May 31st 2017: This was a day ‘off’ Route 66 to take in a couple of more unusual sites and we headed North back into Kansas. We had been 630 feet above ground on the St Louis Arch (see earlier post here) so why not reverse that and make a visit 650 feet underground? The Strataca Underground Salt Museum in Hutchinson Kansas offered just that possibility.
This was a really interesting visit and well worth the detour. It is worthy of its strap line as ‘one of the 8 wonders of Kansas’. The salt mine is still active. Strataca has been created in what is now an unused part of the mine. It was 30 degrees plus topside but in the mine it was (and always is, Winter or Summer) a steady and very pleasant 20 degrees. Because of this steady temperature the mine has also been used as a long terms storage facility for documents, films etc and there is a display of various items related to this.
Everything is ‘down below’ including the merchandising, a train ride through the mine and ‘the dark ride’ which s a longer tour on a sort of extended golf cart. Photos below:
Mining began at the end of the 19th century and continues to this day. Pretty much everything they ever brought into the mine stays in the mine. Usually because it had to be disassembled top side then reassembled when it got down below so too much hassle to take it back out again. That leads to some interesting items still existing in the mine.
Onward and upward – literally – to our next stopping point. We had previously visited the telephone museum and the vacuum museum but still felt that perhaps we had not visited a museum to match the challenge set by my daughter who threw down the gauntlet with a museum of firemen’s helmets through the years which she had visited. I was pretty sure our next stop would beat that – the Kansas Barbed Wire Museum. It did not disappoint.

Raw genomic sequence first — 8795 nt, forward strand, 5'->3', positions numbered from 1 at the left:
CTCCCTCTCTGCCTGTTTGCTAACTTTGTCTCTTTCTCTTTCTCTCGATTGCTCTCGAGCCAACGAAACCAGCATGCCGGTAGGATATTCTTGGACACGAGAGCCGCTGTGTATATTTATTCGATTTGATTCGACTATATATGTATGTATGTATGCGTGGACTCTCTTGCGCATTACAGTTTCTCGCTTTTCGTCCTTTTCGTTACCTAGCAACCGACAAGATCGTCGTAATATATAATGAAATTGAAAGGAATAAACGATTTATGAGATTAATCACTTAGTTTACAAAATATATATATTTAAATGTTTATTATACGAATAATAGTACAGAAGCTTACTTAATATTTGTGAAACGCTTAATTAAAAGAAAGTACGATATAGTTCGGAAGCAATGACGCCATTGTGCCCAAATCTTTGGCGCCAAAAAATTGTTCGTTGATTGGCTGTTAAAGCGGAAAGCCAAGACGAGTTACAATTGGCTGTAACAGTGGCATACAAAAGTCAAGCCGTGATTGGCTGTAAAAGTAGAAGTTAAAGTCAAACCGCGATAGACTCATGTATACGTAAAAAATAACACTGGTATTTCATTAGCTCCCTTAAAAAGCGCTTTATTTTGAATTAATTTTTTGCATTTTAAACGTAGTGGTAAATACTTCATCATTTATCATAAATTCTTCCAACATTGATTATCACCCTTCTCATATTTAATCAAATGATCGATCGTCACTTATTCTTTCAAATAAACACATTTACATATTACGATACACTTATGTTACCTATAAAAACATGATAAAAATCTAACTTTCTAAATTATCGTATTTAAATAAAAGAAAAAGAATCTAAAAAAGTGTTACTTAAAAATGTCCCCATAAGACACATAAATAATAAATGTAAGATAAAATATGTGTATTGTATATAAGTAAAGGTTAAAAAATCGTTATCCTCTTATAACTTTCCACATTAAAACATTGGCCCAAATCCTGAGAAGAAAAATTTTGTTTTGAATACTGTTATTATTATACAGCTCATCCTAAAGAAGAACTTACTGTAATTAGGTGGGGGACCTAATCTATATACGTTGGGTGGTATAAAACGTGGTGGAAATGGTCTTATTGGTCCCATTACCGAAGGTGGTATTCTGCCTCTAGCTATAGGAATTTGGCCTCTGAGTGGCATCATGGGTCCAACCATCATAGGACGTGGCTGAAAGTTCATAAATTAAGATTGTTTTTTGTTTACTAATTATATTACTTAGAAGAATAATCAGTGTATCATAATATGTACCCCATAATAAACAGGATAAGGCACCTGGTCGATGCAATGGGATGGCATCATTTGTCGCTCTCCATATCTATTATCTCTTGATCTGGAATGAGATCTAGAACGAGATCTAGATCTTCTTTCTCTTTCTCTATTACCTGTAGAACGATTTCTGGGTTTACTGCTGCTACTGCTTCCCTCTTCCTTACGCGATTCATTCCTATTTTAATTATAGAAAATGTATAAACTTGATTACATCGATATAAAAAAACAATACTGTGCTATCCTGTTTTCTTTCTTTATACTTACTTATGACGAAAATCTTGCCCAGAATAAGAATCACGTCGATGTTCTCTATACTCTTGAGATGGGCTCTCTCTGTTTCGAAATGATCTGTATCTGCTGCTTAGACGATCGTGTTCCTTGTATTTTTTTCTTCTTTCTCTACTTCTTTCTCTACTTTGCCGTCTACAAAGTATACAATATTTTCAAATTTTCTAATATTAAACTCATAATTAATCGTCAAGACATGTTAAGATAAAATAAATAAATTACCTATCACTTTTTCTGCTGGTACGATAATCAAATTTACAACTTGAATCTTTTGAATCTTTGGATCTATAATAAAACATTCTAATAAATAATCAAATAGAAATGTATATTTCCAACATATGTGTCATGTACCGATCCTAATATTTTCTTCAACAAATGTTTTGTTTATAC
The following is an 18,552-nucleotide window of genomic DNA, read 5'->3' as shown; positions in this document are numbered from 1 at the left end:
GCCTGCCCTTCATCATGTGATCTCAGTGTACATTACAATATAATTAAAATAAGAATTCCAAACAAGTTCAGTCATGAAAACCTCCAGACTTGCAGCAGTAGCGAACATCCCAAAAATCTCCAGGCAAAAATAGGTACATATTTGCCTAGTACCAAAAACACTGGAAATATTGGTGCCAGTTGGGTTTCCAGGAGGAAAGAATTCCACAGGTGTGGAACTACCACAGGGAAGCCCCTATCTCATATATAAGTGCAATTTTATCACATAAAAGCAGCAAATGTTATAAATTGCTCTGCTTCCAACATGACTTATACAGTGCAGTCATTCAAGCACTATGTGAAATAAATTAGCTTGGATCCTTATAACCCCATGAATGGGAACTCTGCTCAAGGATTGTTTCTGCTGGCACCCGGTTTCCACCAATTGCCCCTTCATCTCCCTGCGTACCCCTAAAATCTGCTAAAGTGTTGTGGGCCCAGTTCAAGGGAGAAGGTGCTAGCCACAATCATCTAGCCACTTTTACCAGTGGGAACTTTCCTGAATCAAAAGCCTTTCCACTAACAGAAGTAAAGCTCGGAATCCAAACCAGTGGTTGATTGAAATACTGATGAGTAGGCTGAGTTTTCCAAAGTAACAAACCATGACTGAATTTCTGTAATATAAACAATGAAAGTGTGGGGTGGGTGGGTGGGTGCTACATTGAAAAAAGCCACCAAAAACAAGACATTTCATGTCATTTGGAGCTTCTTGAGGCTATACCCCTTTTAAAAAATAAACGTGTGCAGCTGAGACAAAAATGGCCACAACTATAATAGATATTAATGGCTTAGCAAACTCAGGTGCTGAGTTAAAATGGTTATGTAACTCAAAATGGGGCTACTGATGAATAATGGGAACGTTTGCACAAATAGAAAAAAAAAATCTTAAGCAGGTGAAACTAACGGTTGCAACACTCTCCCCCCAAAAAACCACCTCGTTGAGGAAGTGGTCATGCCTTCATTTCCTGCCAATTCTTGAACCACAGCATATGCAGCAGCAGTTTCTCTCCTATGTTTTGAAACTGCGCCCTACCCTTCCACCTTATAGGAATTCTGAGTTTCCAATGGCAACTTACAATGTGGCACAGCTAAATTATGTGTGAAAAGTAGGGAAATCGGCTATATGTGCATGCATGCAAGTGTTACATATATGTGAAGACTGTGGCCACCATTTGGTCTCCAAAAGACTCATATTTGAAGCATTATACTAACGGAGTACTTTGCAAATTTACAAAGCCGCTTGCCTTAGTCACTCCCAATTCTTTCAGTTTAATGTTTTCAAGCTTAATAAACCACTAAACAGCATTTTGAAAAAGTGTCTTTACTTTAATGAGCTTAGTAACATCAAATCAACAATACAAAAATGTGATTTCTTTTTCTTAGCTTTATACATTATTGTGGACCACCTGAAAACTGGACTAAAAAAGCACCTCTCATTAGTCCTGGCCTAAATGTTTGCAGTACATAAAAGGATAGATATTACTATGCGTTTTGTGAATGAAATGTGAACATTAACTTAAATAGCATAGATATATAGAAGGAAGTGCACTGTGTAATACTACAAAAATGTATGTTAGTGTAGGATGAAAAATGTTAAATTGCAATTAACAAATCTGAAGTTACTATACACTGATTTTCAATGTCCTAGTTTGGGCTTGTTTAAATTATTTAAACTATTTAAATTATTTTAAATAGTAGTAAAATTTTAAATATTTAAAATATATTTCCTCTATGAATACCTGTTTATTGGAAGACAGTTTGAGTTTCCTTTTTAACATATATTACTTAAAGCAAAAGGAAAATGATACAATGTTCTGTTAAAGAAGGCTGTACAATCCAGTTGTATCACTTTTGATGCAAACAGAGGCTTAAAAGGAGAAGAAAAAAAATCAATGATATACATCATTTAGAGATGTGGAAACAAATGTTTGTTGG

A collection of over 2,000 different types of barbed wire! The museum is one of several buildings brought together and beautifully maintained by the local historical society. Barbed wire – it actually has an amazing history and revolutionised fencing on the plains. Literally hundreds of patents were filed and granted for different styles and types along with the various tools they used to cut, stretch and fasten the wire. And, of course, there is the darker side of its use in warfare and the images we see perhaps particularly from World War One.
We were made to feel extremely welcome and shown some of the more unusual exhibits including a coffee grinder which used barbed wire to grind the beans and a crows nest that the crows had put together with barbed wire – I kid you not.
One of the other buildings was an old bank – again lovingly maintained.
All in all a great day – back to the mother road tomorrow!